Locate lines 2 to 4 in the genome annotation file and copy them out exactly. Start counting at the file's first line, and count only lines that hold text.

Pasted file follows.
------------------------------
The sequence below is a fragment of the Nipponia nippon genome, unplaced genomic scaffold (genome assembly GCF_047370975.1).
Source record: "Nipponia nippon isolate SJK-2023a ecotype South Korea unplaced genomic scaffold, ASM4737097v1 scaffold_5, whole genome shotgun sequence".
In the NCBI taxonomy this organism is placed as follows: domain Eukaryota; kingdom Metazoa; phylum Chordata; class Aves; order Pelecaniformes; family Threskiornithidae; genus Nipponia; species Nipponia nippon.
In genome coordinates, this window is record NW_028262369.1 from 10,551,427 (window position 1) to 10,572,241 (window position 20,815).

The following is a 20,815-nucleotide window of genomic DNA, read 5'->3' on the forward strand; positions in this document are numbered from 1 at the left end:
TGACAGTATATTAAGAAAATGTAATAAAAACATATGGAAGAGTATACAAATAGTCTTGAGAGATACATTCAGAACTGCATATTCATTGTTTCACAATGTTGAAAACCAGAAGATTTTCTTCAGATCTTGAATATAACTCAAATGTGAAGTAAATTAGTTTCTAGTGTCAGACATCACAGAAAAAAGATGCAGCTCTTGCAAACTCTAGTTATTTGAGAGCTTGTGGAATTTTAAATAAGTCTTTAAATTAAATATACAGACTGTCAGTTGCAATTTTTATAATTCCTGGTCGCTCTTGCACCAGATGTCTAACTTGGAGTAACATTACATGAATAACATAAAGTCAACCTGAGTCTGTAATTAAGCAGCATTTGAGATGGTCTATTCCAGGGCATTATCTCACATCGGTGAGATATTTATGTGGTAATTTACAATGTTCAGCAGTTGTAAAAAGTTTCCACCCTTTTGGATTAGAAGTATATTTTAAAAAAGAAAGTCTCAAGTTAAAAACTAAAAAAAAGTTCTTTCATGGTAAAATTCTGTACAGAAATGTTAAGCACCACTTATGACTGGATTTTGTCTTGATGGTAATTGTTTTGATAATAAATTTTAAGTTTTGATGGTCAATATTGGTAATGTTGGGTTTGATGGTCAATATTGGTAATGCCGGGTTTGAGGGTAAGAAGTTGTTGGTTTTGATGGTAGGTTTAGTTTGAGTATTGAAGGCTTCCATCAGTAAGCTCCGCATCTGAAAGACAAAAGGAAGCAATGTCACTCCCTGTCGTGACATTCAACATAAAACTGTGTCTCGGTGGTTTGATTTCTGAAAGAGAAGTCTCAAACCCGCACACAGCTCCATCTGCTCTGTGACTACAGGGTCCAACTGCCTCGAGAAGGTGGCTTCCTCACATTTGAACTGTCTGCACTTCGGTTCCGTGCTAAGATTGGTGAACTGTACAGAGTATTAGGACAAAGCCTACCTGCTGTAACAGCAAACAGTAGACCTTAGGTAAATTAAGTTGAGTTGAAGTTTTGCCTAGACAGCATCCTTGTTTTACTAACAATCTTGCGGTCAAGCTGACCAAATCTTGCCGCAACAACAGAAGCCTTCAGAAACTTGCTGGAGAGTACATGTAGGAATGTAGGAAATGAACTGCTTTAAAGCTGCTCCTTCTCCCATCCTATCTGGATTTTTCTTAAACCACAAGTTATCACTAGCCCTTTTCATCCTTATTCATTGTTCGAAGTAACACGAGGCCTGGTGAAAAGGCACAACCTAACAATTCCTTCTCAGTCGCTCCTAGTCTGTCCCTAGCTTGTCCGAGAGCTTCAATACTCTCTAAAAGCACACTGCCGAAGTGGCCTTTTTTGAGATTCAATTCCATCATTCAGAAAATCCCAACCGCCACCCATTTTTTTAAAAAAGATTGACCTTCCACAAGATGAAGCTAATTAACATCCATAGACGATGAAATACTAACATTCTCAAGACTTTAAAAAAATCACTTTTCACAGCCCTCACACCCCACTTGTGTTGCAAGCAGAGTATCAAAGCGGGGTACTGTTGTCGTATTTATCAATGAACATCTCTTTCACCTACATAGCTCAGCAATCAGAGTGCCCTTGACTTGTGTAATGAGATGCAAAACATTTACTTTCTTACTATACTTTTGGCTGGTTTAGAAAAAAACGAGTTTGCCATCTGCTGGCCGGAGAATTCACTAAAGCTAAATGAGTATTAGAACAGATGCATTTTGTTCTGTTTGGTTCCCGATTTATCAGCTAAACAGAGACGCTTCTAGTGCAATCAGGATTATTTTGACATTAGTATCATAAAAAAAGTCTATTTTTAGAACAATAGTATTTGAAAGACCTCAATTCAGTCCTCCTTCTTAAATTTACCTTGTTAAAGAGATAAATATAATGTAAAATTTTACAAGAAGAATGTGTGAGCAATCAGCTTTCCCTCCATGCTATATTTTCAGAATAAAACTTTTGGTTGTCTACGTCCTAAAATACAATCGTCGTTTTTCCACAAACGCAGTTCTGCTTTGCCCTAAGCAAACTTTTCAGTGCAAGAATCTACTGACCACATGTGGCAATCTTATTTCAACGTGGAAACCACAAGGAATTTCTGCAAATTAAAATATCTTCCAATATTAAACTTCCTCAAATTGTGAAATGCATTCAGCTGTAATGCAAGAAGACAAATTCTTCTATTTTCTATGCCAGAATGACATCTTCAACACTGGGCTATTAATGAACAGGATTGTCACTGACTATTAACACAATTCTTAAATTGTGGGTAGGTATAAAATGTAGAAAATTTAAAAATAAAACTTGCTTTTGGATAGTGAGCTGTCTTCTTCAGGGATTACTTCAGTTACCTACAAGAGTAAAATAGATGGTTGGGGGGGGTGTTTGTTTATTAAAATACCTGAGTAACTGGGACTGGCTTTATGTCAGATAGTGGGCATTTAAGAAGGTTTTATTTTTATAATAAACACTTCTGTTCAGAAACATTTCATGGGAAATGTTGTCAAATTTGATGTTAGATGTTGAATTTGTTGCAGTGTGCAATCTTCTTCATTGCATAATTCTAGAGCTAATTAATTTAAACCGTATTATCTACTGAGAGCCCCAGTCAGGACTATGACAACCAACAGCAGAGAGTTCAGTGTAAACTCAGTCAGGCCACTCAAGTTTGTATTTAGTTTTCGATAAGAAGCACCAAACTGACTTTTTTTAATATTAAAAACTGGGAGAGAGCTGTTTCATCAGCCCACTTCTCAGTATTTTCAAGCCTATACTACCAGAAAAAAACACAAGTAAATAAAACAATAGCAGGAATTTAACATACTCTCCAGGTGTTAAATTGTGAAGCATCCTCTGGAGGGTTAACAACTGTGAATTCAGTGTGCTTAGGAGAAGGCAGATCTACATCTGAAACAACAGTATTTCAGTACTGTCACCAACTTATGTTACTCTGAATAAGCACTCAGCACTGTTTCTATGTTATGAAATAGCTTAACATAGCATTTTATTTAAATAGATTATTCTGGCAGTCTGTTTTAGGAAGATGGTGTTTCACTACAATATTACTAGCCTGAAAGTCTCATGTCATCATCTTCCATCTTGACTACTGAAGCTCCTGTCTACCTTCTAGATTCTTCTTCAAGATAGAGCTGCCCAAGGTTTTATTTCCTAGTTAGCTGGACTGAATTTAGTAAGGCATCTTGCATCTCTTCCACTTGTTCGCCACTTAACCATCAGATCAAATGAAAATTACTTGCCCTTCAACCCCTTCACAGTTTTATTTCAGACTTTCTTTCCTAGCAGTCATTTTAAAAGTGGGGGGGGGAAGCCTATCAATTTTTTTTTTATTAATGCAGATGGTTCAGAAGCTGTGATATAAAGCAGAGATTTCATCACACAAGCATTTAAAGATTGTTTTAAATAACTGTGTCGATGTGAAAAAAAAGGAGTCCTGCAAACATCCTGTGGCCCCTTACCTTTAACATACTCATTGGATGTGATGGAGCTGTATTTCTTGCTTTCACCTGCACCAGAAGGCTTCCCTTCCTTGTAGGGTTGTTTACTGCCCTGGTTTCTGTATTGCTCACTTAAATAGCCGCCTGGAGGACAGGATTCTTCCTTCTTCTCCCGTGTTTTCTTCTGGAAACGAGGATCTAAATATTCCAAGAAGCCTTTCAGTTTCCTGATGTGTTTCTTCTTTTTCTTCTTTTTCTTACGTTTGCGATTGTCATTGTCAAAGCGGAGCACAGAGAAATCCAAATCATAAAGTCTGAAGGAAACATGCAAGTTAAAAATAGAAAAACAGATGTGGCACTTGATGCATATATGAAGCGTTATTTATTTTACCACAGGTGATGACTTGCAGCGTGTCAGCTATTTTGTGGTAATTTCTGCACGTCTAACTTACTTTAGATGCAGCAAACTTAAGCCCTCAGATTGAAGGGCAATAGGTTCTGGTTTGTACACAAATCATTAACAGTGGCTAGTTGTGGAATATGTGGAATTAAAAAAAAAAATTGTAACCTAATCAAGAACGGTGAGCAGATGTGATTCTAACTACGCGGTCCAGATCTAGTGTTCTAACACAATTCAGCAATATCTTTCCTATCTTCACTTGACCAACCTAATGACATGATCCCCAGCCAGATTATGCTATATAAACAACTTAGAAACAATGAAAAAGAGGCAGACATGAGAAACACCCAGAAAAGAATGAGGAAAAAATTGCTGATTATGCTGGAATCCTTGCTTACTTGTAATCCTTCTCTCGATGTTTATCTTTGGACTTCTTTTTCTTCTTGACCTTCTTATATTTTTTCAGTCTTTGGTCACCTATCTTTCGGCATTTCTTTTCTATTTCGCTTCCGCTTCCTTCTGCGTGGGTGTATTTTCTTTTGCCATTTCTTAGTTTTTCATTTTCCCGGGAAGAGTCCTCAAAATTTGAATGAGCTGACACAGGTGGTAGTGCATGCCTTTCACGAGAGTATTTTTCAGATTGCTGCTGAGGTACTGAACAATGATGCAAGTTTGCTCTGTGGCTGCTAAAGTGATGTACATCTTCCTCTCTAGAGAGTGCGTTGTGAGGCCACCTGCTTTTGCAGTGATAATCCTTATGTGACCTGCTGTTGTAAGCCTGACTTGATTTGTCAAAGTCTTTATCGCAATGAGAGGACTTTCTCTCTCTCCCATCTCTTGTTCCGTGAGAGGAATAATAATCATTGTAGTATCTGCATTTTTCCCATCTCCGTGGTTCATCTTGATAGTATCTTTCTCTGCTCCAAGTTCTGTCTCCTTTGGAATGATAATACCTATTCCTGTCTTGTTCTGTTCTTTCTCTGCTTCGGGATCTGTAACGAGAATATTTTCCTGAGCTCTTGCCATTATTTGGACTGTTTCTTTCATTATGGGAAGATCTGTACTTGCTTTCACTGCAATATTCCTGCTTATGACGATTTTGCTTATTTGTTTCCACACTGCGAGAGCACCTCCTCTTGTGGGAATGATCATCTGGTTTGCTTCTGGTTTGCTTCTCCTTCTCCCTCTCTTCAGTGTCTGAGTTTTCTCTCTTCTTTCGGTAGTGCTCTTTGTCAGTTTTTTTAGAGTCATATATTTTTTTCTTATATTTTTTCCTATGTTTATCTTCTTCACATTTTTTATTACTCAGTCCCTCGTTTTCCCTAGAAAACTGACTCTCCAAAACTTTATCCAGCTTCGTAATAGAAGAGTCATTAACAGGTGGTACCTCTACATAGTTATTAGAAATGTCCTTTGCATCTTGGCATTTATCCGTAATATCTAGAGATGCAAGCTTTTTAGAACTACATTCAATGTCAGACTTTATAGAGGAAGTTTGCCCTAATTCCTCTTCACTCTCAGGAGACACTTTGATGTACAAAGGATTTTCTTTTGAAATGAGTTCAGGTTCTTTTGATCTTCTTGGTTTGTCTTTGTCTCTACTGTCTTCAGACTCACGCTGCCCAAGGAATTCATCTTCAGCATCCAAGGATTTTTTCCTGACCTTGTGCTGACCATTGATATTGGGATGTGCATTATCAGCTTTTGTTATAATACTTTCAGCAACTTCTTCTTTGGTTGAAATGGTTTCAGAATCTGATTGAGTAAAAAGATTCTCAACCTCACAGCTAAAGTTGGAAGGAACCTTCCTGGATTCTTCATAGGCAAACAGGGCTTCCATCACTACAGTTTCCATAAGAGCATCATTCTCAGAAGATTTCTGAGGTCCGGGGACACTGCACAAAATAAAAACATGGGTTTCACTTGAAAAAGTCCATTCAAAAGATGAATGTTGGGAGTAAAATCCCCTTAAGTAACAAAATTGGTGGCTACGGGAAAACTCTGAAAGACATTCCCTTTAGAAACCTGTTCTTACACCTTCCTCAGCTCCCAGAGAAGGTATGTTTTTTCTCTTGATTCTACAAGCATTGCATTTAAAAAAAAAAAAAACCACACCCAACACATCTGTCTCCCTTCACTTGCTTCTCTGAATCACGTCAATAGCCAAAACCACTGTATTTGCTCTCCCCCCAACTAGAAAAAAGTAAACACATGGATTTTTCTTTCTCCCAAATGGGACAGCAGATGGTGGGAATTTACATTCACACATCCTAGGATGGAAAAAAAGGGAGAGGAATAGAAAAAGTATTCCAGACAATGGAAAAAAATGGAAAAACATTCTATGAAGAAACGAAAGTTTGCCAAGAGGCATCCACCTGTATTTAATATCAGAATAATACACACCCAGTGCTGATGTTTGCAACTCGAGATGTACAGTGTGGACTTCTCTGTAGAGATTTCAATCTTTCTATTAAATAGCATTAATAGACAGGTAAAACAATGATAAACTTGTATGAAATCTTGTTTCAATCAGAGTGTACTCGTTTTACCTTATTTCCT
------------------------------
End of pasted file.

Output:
Source record: "Nipponia nippon isolate SJK-2023a ecotype South Korea unplaced genomic scaffold, ASM4737097v1 scaffold_5, whole genome shotgun sequence".
In the NCBI taxonomy this organism is placed as follows: domain Eukaryota; kingdom Metazoa; phylum Chordata; class Aves; order Pelecaniformes; family Threskiornithidae; genus Nipponia; species Nipponia nippon.
In genome coordinates, this window is record NW_028262369.1 from 10,551,427 (window position 1) to 10,572,241 (window position 20,815).